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Mindfulness – what is it?



Mindfulness – what is it?


Everyone is talking about mindfulness! Doctors, academics, neuroscientists, journalists, psychologists and politicians alike all seem to be embracing the practice, proclaiming its benefits, and pushing forward what might perhaps be described as the mindful revolution.

Now whilst it is wonderful that mindfulness has entered the vernacular, I have noticed that not everyone who is excited by the term has a clear idea of what it actually is, so here are my top 5 ways of introducing it!

1. The Rebrand of Meditation

Mindfulness and meditation are one and the same, so why are we all talking about mindfulness?

Whilst it would perhaps be simpler to have stuck with the word meditation, the reasons for introducing a new vocabulary are pretty solid. For most people, the word meditation brings with it some baggage. Meditation conjurs-up visions of holy monks, historical religious figures and intense spiritual experiences which seem distant, unattainable and far away from Western daily-life.

These religious and spiritual connotations were thought by the forebears of modern mindfulness (Jon Kabat-Zinn and others) to be likely to act as a barrier to many of us in the West, easily put off, as we may be, by anything that smells a bit religious or fluffy.

In exchanging mindfulness for meditation, the new generation of writers and teachers were able to strip out the religious and spiritual aspects and make the practice more accessible and practical.


2. A Practice of Silence

Human beings do not thrive in a state of constant noise. Simple as that.

The reason why there are now thousands of research papers showing the beneficial effects of mindfulness on almost all aspects of human life is because silence (introduced back into the human experience through mindfulness) is foundational to human wellbeing. This makes sense when you also consider that central to every wisdom tradition in history is a practice of silence in the form of prayer, meditation, contemplation, reflection or some other variant.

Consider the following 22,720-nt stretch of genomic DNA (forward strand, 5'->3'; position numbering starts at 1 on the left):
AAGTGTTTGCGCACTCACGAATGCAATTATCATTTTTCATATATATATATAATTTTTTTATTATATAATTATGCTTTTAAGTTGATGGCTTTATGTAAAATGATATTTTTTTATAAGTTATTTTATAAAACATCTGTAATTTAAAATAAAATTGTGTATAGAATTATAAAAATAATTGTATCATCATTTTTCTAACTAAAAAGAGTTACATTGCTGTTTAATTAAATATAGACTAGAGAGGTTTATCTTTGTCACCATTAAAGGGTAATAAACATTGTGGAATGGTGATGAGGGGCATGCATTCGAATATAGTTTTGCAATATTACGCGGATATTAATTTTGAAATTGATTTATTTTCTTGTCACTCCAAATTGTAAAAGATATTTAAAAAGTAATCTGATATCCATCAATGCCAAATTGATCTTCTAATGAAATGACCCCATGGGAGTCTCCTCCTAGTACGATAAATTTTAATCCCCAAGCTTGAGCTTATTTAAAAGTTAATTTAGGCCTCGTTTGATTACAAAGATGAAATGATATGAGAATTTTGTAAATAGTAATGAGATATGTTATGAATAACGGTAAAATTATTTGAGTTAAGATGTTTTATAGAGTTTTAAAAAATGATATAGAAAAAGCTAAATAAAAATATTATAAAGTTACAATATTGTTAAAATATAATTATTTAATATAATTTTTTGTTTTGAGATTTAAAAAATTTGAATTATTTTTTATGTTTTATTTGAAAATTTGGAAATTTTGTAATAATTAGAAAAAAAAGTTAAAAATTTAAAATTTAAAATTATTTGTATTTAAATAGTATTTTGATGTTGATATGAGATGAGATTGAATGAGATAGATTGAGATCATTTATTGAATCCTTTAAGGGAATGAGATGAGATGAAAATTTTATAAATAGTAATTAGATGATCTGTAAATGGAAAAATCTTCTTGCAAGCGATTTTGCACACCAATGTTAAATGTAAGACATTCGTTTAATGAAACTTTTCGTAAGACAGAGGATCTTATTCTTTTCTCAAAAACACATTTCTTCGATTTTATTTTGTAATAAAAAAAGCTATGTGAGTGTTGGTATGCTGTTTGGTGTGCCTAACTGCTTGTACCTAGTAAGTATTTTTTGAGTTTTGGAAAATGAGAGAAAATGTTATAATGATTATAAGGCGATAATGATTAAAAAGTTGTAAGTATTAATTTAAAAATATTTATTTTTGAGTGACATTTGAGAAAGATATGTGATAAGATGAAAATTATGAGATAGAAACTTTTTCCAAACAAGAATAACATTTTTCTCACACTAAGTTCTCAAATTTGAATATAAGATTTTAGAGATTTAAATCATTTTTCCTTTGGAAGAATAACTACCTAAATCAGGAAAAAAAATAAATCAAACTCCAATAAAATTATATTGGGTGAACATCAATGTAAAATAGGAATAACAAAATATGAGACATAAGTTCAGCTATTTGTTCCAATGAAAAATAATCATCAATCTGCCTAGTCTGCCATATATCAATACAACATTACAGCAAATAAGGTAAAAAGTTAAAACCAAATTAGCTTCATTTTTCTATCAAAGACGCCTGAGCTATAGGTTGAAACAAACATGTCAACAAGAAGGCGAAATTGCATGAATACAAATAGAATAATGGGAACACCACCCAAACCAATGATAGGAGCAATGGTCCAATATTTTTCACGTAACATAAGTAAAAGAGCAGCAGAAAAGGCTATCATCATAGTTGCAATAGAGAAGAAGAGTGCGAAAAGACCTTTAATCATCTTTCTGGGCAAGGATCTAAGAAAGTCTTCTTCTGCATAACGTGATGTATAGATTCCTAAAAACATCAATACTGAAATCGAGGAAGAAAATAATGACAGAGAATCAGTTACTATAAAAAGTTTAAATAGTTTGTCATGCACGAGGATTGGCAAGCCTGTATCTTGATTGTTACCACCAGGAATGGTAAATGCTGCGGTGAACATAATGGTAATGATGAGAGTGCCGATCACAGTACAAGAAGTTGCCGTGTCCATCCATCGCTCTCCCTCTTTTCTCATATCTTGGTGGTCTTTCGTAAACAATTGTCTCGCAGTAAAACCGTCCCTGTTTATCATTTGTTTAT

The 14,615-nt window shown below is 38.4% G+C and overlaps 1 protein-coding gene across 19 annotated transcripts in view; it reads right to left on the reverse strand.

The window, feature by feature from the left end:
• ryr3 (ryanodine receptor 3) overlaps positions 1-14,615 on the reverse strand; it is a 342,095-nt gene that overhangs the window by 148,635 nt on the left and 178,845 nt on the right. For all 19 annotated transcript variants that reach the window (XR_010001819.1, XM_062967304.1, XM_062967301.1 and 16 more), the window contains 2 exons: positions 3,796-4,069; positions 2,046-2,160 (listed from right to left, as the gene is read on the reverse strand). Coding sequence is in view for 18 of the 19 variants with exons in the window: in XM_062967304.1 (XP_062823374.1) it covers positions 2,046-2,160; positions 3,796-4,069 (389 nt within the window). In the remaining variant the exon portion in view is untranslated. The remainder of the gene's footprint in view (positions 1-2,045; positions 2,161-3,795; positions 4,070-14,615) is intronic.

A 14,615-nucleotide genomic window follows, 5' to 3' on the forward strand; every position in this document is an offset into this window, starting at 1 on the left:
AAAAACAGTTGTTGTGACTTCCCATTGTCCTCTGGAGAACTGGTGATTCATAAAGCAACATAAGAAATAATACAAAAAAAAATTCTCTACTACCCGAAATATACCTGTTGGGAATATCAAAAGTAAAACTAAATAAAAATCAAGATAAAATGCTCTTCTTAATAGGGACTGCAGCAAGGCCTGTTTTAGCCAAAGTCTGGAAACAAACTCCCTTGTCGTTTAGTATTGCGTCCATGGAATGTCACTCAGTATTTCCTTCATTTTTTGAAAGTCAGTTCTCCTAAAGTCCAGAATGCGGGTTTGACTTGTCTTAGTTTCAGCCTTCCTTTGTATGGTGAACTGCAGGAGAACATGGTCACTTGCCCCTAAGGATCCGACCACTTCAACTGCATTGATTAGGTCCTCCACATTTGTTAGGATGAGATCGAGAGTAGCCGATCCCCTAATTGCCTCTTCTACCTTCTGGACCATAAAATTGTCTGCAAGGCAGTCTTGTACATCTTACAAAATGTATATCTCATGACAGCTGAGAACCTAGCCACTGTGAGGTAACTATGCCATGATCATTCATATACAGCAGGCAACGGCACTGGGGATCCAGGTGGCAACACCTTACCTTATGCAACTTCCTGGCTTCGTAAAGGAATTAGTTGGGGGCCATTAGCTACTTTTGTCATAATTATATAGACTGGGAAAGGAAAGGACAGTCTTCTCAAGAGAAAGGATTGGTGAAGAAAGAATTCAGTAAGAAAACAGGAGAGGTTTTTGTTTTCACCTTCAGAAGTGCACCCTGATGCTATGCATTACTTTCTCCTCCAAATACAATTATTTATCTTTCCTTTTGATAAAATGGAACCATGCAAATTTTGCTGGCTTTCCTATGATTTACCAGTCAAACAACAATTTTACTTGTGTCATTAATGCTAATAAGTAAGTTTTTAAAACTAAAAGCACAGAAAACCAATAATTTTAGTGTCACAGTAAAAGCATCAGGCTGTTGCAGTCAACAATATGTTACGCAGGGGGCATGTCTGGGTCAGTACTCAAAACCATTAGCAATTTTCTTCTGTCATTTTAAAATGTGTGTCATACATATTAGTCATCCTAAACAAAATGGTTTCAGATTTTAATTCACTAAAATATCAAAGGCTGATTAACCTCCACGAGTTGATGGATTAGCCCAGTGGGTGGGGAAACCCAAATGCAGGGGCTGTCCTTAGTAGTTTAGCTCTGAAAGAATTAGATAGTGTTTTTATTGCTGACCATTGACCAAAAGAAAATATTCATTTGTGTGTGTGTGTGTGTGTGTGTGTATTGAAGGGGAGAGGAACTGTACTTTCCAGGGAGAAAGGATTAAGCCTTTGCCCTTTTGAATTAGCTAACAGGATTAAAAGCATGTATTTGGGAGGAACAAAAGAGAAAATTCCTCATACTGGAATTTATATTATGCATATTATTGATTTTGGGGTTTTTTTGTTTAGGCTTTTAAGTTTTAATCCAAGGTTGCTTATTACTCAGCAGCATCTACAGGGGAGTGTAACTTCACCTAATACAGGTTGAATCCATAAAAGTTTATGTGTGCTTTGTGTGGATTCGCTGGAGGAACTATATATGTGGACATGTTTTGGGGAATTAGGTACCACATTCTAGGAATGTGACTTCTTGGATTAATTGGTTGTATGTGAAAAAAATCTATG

Silence is therefore essential. It is as primary as water, food or shelter. If you are not connected in some way to silence in your life, you may be starving and not even know it.


3. The Craft of Consciousness  

Mindfulness gives you the tools to develop a Craft of Consciousness because it allows you to navigate your internal world of conscious awareness (thoughts, emotions, daydreaming, beliefs, attitude, hopes, and fears) with competence. Commitment to, and practice of the mindfulness principles later brings about excellence and mastery.

Whilst many of us are great at navigating the external world, moving from A-B, getting things done, communicating, acting, and pursuing our goals, few show excellence or even a high level of competence in navigating their interiority. Mindfulness helps us even-out our proficiency and bring the same degree of care and skill to both inner and outer worlds.


4. The Off-Switch

In class the most frequent reflection I hear is that people cannot stop thinking. In fact they report that they are besieged by, even overwhelmed by a never-ending torrent of thoughts.

It is as if instead of noticing the stream of thought that flows through the forest of consciousness, they have fallen in, and do not know how to get out.

Mindfulness allows us to meet mind anew. By bringing compassionate awareness, curiosity and acceptance to what we find, we learn to live with ourselves: warts and all. In fact, through practice, the mind finally realises that you can survive without identifying with its constant data stream, and then, in its place, the tranquil thought-free awareness can arise.


5. Mindfulness is Me-Time

I also like to think of mindfulness as a method of turning all your time into me-time.  That is because mindfulness gives you the skills to be consciously present and available in every single moment. It increases the quality of your awareness. It improves your user-experience.

When I sit in the mornings by the window looking out over the garden, and attending to my breath, I delight in the luxury of those moments focussed solely on that which is arising within me.

This is mindfulness, the ultimate ritual of self-care.


Words : Neil Seligman

Founder of The Conscious Professional, Corporate Mindfulness Expert and Author of how-to guide 100 Mindfulness Meditations.


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